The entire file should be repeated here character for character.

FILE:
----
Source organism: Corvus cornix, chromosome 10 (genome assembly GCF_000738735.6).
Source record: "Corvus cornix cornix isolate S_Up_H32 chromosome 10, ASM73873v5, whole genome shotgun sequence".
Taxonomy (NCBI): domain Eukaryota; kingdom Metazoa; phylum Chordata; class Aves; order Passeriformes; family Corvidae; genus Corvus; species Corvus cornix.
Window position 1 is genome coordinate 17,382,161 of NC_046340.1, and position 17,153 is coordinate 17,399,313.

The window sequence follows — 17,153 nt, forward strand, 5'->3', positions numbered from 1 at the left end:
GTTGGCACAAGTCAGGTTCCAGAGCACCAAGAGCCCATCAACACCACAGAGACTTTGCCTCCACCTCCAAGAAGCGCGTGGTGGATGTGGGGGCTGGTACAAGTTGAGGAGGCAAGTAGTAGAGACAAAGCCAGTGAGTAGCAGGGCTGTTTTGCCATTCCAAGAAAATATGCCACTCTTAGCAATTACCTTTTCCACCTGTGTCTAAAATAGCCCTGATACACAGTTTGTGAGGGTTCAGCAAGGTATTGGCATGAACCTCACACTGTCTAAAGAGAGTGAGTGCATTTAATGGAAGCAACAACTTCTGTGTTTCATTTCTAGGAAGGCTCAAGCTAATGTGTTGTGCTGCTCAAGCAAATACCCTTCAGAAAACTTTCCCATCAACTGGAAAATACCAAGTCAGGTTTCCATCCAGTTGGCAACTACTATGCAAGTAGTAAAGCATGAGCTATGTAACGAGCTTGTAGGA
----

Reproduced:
Source organism: Corvus cornix, chromosome 10 (genome assembly GCF_000738735.6).
Source record: "Corvus cornix cornix isolate S_Up_H32 chromosome 10, ASM73873v5, whole genome shotgun sequence".
Taxonomy (NCBI): domain Eukaryota; kingdom Metazoa; phylum Chordata; class Aves; order Passeriformes; family Corvidae; genus Corvus; species Corvus cornix.
Window position 1 is genome coordinate 17,382,161 of NC_046340.1, and position 17,153 is coordinate 17,399,313.

The window sequence follows — 17,153 nt, forward strand, 5'->3', positions numbered from 1 at the left end:
GTTGGCACAAGTCAGGTTCCAGAGCACCAAGAGCCCATCAACACCACAGAGACTTTGCCTCCACCTCCAAGAAGCGCGTGGTGGATGTGGGGGCTGGTACAAGTTGAGGAGGCAAGTAGTAGAGACAAAGCCAGTGAGTAGCAGGGCTGTTTTGCCATTCCAAGAAAATATGCCACTCTTAGCAATTACCTTTTCCACCTGTGTCTAAAATAGCCCTGATACACAGTTTGTGAGGGTTCAGCAAGGTATTGGCATGAACCTCACACTGTCTAAAGAGAGTGAGTGCATTTAATGGAAGCAACAACTTCTGTGTTTCATTTCTAGGAAGGCTCAAGCTAATGTGTTGTGCTGCTCAAGCAAATACCCTTCAGAAAACTTTCCCATCAACTGGAAAATACCAAGTCAGGTTTCCATCCAGTTGGCAACTACTATGCAAGTAGTAAAGCATGAGCTATGTAACGAGCTTGTAGGA